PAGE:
Recent research raises questions about whether people who contract COVID-19 develop antibody immunity, leading doctors and patients worried about whether it’s possible to be reinfected.
For many diseases, the body springs into action making antibodies that remember the pathogen and fight it off in the future. Such is the case with measles. Most people living in the U.S. before 1957 are immune to the disease because they had it. But it remains to be seen whether the novel coronavirus creates the same lasting effect.
“Most everyone I know in the scientific community has been raising that question since the beginning,” Dr. Michael Saag, associate dean for global health at the University of Alabama, Birmingham, told NBC News. “The nightmare of this is based on how much we don’t know.
Saag said that recent evidence suggests COVID-19 antibodies have been shown to wane from 60 to 90 days after infection.
Researchers at King’s College London analyzed the blood of infected patients and healthcare workers and found that the levels of protective antibodies peaked about three weeks after the first symptoms appeared. However, those antibodies were found in only 17% of the patients three months later, according to The Daily Caller.
“People are producing a reasonable antibody response to the virus, but it’s waning over a short period of time and depending on how high your peak is, that determines how long the antibodies are staying around,” said Dr. Katie Doores, one of the study’s lead authors.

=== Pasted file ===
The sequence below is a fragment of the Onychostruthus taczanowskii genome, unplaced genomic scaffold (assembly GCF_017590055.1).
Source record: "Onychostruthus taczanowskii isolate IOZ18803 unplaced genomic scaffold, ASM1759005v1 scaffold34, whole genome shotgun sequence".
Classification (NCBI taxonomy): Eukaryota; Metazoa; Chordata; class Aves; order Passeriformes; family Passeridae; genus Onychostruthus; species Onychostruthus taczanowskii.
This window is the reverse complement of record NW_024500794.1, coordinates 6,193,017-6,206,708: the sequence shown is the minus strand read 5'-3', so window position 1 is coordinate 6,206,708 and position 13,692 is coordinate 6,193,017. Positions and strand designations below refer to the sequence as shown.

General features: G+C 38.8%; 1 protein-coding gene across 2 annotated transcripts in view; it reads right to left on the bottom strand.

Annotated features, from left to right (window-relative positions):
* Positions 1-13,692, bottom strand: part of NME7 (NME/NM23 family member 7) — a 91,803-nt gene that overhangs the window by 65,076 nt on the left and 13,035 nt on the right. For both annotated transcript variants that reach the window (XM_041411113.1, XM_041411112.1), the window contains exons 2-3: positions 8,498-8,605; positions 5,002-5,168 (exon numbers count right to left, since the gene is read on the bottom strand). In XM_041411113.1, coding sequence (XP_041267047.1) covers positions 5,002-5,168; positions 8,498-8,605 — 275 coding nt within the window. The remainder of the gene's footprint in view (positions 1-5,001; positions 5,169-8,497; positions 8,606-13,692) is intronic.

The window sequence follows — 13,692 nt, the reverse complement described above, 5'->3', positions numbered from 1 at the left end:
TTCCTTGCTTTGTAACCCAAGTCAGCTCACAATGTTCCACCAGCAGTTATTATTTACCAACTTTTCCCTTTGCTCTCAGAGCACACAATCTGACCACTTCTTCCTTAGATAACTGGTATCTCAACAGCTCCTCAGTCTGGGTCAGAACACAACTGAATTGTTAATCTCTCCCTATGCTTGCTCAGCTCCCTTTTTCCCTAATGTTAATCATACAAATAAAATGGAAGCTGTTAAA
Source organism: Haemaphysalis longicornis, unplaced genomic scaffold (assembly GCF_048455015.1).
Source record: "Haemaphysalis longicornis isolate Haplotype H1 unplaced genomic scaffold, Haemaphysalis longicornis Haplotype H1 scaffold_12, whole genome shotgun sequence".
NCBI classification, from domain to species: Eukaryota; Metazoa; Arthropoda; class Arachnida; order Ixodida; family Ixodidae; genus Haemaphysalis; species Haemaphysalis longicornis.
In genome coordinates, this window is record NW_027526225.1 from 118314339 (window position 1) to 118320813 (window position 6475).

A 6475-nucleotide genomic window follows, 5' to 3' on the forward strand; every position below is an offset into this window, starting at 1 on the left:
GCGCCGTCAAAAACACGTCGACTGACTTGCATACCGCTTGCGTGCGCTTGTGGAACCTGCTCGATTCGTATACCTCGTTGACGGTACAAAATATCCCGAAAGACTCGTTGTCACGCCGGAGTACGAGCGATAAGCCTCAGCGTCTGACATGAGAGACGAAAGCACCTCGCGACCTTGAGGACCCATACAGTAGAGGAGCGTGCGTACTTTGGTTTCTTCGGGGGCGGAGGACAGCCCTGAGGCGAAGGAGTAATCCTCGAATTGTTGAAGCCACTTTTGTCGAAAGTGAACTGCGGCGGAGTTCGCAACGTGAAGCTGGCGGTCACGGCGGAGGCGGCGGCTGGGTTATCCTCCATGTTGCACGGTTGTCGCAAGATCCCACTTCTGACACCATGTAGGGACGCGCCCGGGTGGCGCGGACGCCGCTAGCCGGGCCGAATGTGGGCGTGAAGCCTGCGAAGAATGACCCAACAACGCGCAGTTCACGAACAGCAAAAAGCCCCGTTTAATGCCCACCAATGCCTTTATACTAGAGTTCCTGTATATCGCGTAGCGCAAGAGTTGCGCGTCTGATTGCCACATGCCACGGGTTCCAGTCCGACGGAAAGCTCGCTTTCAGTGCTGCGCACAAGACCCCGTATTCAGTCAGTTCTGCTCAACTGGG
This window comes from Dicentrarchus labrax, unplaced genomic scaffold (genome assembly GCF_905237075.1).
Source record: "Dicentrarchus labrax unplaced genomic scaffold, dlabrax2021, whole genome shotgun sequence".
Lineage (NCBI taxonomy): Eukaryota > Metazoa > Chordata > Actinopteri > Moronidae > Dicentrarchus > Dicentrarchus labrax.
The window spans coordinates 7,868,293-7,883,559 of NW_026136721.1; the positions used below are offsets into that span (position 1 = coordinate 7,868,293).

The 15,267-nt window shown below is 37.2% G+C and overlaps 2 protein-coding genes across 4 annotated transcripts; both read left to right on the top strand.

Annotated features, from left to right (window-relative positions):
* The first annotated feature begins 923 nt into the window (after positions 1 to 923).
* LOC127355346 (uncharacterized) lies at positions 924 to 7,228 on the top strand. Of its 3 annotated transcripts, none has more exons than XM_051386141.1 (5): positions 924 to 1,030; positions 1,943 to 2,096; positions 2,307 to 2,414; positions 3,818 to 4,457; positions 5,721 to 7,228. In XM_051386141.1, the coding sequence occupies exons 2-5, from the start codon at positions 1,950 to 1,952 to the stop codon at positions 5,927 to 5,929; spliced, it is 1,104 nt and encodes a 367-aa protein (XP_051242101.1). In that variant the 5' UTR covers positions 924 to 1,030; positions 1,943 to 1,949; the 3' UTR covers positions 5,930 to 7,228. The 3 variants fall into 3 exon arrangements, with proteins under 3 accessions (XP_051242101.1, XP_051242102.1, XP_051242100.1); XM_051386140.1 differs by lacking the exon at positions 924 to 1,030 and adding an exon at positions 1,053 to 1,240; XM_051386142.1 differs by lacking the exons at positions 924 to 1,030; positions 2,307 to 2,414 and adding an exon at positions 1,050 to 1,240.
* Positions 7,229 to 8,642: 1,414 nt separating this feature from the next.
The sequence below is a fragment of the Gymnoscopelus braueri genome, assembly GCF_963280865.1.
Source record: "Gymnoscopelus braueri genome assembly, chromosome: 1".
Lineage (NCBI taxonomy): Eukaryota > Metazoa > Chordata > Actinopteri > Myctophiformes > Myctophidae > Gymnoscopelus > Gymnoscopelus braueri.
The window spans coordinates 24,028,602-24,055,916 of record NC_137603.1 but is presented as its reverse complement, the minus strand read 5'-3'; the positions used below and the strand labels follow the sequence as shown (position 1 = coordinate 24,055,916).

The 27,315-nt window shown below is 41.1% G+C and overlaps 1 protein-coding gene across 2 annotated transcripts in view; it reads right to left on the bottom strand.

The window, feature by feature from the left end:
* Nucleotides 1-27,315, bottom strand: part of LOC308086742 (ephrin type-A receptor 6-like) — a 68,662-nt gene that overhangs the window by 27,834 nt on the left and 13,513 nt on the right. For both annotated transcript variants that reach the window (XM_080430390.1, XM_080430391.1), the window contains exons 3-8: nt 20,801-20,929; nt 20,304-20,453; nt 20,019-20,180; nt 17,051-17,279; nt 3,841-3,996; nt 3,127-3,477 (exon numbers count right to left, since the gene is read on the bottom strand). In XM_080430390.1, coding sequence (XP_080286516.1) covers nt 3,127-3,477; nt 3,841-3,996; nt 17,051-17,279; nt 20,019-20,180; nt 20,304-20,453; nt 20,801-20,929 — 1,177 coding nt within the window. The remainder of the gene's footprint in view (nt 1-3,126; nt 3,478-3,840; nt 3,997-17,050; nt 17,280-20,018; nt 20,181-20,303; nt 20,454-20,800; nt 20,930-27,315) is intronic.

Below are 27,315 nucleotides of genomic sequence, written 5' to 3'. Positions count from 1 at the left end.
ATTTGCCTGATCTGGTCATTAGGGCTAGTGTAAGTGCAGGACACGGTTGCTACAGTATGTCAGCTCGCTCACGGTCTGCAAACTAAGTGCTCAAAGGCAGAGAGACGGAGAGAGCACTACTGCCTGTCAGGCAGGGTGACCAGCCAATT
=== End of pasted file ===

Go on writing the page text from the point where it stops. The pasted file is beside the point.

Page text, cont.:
The new research suggests people can get repeatedly infected with the virus, much like they do with the common cold.
Derek Cummings, an epidemiologist at the University of Florida, said the research is consistent with other forms of coronaviruses such as SARS and MERS. He told NBC News that because coronavirus infections often occur without symptoms, people who contract COVID-19 should be carefully followed to “detect that second infection.”
The probability that people can become reinfected within a period of weeks or months increases the challenge of getting the pandemic under control, say experts, and completely dashes the notion of herd immunity.
“Just throw it out the window,” Saag told NBC News. “Because not enough people could sustain an immune response that would protect against infection long enough for the virus to extinguish.”
The research also throws a wrench into the hope that a vaccine will be the ultimate cure and panacea for the disease.
“Infection tends to give you the best-case scenario for an antibody response, so if your infection is giving you antibody levels that wane in two to three months, the vaccine will do potentially the same thing,” Doores told The Guardian. “People may need boosting and one shot may not be enough.”
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